When Someone Still Loves You Boris Yeltsin decided that they'd follow-up their 2010 record, Let It Sway, they did what any self-respecting component of the post-2000 mumblecore revolution would do; retreat to their parents' attic. Then, if the 2011 release and reissues of their demo collection Tape Club and 2005 album, Broom taught us anything, it was that the group were prepared to regress a little. This resulting LP, Fly By Wire, follows a trajectory similar to their early material; exchanging the conventional choruses and tight drum kits of 'Back in the Saddle' and 'Evelyn' for a step away from the mic into the attic abyss.

The unrefined nature of the record, perpetuates an air of unpredictability and volatility. This allows more conventional songs like 'Ms Dot' and 'Nightwater Girlfriend' to maintain and askew your expectations, however, it does feel like they could've gone a step further with the production. Had Philip Dickey's saccharine vocals had to compete with the raucous band a little more, it would've established a further tension to songs which are generally bitter in sentiment. As a complete piece and in terms of production, 'Cover All Sides' feels like the direction Someone Still Loves You Boris Yeltsin need to head in.

Will Knauer's arpeggiated guitar is often at the centre of songs, making all kinds of melodic implications and adapting textures freely. Whether you're attracted by his cyclical acoustic offerings, the gaunt rhythmical style he displays on 'Nightwater Girlfriend' or the slabs of distorted guitar laid on many slippery choruses, the most memorable aspects of each song often end up leaking from Knauer's fingertips.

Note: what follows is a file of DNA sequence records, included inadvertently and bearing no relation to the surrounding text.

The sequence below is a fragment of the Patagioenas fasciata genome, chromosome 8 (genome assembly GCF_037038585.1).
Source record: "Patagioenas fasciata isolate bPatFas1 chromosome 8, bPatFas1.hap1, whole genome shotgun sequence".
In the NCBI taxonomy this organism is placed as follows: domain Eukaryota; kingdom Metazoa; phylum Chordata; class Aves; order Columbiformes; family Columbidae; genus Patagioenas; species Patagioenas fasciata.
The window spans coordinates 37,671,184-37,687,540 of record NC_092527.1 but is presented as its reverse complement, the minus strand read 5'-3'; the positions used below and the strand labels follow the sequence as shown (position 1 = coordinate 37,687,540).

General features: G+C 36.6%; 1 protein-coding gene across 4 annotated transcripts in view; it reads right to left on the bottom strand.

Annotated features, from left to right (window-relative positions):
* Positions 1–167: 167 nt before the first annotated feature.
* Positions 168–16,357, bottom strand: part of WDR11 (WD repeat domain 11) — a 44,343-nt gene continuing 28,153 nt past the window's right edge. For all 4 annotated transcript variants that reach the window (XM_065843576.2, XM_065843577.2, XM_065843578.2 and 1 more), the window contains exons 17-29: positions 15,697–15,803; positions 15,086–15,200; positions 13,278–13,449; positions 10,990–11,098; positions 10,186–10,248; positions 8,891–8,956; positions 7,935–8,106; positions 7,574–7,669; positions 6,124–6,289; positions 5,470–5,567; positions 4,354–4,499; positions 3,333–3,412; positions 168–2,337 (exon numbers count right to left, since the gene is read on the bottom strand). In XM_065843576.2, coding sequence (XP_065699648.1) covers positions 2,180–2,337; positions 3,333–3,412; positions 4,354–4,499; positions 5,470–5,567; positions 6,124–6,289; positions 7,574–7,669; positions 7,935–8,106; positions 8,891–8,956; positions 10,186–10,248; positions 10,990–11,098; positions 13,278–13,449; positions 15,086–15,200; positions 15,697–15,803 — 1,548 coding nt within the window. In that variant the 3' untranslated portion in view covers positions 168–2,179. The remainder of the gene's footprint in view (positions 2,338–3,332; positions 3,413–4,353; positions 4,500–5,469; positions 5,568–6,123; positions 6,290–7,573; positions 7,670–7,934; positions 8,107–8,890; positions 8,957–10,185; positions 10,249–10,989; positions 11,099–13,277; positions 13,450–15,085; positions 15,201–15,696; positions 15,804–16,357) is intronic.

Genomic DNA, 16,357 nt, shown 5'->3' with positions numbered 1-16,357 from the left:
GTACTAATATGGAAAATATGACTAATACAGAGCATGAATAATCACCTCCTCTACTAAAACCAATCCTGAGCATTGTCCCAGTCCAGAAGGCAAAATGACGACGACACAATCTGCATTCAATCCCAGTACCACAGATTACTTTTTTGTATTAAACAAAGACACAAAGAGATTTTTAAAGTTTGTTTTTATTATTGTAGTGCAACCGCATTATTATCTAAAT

'Lucky Young' simmers with the frustrations of apathetic youth, juxtaposing Dickey's larvae vocals and repetitive instrumental nuances; The Wrens' influences on the group are apparent throughout the record, and the entangling relationship between guitars can't help but feel like a progression from the barer hooks of Let It Sway. The melodically angular nature of the songs is probably the most idiosyncratic and consistent element to the songwriting on Fly By Wire. If you try let your ears lead the way on songs like 'Bright Leaves' or title track, 'Fly By Wire', you'll be harassed by impulsive, emotive changes in the music.

It's difficult to know whether Someone Still Loves You Boris Yeltsin have managed to recapture the essence of what they were in the beginning, the man died in 2007. This is however, the most honest record they've produced in years. "God damn, they're coming from all sides," a comparison between 'Cover All Sides' and 'Harrison Ford' depicts how the trio have searched their subconscious's, instead of ethos-type obsession with a song type that we saw on Let it Sway. Though, now we've seen the four corners of the attic, we haven't found anything groundbreaking, but rather ten enjoyable songs.